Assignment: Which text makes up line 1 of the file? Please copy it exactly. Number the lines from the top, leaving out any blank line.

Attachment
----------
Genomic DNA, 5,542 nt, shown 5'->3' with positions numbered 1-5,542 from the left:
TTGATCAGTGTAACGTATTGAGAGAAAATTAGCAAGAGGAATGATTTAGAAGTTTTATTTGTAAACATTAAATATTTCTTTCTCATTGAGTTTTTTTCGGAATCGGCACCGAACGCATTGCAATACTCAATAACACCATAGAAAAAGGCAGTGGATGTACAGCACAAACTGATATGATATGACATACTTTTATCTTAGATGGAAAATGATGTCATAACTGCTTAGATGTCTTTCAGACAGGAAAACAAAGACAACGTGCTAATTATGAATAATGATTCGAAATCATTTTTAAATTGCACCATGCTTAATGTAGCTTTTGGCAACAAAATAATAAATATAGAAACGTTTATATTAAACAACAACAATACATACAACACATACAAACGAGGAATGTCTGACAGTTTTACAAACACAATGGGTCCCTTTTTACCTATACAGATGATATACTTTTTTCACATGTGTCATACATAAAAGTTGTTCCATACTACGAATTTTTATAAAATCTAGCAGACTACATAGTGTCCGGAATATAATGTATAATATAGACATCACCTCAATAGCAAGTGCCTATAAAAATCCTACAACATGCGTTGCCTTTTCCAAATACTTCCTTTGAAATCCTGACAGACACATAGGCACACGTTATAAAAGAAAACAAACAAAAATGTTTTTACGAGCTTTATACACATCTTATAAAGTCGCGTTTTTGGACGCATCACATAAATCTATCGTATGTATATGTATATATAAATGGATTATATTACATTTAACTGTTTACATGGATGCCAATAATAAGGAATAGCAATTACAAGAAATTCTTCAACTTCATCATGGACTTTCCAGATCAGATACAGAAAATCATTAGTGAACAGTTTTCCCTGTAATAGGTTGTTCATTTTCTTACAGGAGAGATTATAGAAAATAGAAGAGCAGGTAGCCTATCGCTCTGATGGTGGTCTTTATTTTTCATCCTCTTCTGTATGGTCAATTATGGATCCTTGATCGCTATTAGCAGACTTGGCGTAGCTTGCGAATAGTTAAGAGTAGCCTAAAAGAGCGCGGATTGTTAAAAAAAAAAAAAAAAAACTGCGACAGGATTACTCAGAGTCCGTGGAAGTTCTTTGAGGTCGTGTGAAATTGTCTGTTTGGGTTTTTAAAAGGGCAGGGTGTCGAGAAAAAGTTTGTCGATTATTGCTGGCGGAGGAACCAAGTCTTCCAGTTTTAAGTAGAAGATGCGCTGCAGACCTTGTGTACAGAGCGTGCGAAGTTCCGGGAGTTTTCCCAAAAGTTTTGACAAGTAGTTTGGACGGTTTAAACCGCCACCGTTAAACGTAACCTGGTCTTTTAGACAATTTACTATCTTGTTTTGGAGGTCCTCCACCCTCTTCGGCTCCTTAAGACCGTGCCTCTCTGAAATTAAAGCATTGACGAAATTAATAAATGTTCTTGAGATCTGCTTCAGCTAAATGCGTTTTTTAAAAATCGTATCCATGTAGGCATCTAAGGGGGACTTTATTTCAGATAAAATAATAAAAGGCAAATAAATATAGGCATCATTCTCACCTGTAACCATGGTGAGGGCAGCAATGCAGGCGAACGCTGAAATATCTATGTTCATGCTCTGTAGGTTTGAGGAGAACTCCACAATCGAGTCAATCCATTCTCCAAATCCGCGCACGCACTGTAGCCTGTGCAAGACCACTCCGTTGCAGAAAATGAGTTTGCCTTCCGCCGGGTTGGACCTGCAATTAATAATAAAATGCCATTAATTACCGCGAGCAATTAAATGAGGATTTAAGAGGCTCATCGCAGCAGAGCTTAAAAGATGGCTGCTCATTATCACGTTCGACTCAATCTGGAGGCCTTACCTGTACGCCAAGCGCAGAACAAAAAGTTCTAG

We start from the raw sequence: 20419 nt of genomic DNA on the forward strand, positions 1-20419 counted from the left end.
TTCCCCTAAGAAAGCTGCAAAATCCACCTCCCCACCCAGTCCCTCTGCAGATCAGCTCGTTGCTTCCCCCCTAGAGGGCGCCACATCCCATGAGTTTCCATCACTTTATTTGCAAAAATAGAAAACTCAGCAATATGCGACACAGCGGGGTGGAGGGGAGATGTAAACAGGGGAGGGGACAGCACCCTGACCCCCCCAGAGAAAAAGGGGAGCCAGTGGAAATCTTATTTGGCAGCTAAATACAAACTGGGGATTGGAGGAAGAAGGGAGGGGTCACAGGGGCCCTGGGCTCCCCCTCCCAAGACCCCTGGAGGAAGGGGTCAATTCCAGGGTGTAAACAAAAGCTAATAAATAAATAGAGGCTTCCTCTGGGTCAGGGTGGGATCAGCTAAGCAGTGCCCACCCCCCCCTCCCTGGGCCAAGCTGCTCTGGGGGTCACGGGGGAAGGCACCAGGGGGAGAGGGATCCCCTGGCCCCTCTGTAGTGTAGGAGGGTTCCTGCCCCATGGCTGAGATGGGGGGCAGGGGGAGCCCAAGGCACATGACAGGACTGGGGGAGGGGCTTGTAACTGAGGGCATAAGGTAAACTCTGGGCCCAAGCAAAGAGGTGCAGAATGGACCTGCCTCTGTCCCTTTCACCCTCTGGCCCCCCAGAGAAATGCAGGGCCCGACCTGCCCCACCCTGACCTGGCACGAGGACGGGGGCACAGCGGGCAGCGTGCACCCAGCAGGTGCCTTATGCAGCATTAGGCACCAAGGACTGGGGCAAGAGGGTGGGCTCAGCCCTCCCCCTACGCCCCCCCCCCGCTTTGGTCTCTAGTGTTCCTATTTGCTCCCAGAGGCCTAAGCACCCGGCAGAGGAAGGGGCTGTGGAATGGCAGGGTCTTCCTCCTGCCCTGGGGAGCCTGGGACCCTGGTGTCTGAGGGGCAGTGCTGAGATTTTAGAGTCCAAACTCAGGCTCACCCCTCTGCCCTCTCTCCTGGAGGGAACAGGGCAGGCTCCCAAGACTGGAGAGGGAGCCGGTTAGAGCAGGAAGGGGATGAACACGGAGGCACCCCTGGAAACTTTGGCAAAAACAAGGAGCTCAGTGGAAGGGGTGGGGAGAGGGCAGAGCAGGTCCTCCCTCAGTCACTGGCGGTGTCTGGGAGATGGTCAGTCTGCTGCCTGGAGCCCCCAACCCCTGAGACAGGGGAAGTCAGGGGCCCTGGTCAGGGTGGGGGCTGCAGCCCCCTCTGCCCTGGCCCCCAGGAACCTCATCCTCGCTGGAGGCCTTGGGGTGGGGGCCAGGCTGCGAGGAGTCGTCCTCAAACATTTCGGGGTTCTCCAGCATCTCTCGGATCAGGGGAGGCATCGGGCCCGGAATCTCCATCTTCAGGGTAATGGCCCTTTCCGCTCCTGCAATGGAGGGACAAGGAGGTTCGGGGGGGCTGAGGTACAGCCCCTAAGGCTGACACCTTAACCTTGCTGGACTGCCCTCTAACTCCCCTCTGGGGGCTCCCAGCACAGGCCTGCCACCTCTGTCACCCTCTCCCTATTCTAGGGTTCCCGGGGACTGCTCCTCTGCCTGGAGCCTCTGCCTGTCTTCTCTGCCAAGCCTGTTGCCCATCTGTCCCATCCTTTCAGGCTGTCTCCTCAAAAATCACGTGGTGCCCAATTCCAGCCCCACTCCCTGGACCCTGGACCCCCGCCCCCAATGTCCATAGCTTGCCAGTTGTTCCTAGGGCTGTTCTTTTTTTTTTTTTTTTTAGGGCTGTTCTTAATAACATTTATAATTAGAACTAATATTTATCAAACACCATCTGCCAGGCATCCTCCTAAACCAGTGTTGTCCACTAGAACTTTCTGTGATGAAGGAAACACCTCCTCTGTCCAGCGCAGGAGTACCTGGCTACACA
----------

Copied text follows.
Genomic DNA, 5,542 nt, shown 5'->3' with positions numbered 1-5,542 from the left: